Admission HbA1c value as a prognostic marker in patients admitted with COVID-19


  • Vaibhav Jain Department of General Medicine, SIMS and RC, Mangalore, Karnataka, India
  • Suraj S. Hegde Department of General Medicine, SIMS and RC, Mangalore, Karnataka, India



COVID-19, Diabetes mellitus, Glycated hemoglobin, HbA1c, Hypertension, Inflammation, Endothelial glycocalyx


Background: Diabetes mellitus has been firmly established as a risk factor for the prognosis of COVID-19. However, the impact of pre-COVID-19 glycemic control on prognosis is yet to be fully understood. Our study aimed to establish the effect of HbA1c at admission on the outcome of patients admitted with COVID-19.

Methods: It was a prospective observational study of admitted adult patients with confirmed SARS-CoV-2 infection in a tertiary care centre based on data collected from the medical record section using the patient data registry between April 2021 to June 2021. Information regarding demographic and clinical features, laboratory values, and hospital outcomes was collected and analysed.

Results: 182 patients admitted to the hospital with COVID-19 during the study period were included, their mean age was 48.75 years, the mean HbA1c was 6.1. Males accounted for 69.8% (127) of the sample population. 41.2% (75) were known diabetics. 44.8% (81) were known hypertensives. The mortality rate overall was 25.3% (46). 63.7% (116) had HbA1c values >6.5. High HbA1c values was associated with longer duration of hospital stay (p=0.032), higher levels of inflammatory markers, increased need for mechanical ventilation (p=0.001), higher mortality rate (p=0.001).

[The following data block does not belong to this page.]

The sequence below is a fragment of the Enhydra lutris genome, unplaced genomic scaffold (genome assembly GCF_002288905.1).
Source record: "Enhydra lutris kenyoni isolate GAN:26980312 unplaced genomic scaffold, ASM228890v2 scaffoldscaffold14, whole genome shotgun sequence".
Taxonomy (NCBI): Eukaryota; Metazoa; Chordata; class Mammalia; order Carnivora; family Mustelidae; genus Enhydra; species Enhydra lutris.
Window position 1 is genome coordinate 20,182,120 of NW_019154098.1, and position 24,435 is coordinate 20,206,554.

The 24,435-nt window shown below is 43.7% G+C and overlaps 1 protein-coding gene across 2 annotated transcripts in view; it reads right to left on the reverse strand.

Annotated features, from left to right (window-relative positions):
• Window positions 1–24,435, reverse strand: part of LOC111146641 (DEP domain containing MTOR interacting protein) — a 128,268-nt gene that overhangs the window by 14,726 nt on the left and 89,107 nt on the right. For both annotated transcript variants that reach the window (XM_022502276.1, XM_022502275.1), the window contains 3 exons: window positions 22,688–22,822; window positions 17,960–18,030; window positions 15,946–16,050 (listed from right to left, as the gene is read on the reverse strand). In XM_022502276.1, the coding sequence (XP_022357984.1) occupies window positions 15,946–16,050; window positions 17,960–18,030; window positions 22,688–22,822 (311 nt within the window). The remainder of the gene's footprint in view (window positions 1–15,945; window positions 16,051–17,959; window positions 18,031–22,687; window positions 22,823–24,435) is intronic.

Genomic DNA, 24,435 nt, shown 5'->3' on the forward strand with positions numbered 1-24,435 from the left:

Conclusions: Patients with COVID-19 with poor glycemic control as evidenced by admission HbA1c levels were found to have more severe disease course with increased level of inflammatory markers, longer duration of hospital stay and higher risk of mortality. 

Author Biographies

Vaibhav Jain, Department of General Medicine, SIMS and RC, Mangalore, Karnataka, India

PG resident

Dept. of Internal Medicine

Suraj S. Hegde, Department of General Medicine, SIMS and RC, Mangalore, Karnataka, India

Senior Resident

Dept. of General Medicine


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Original Research Articles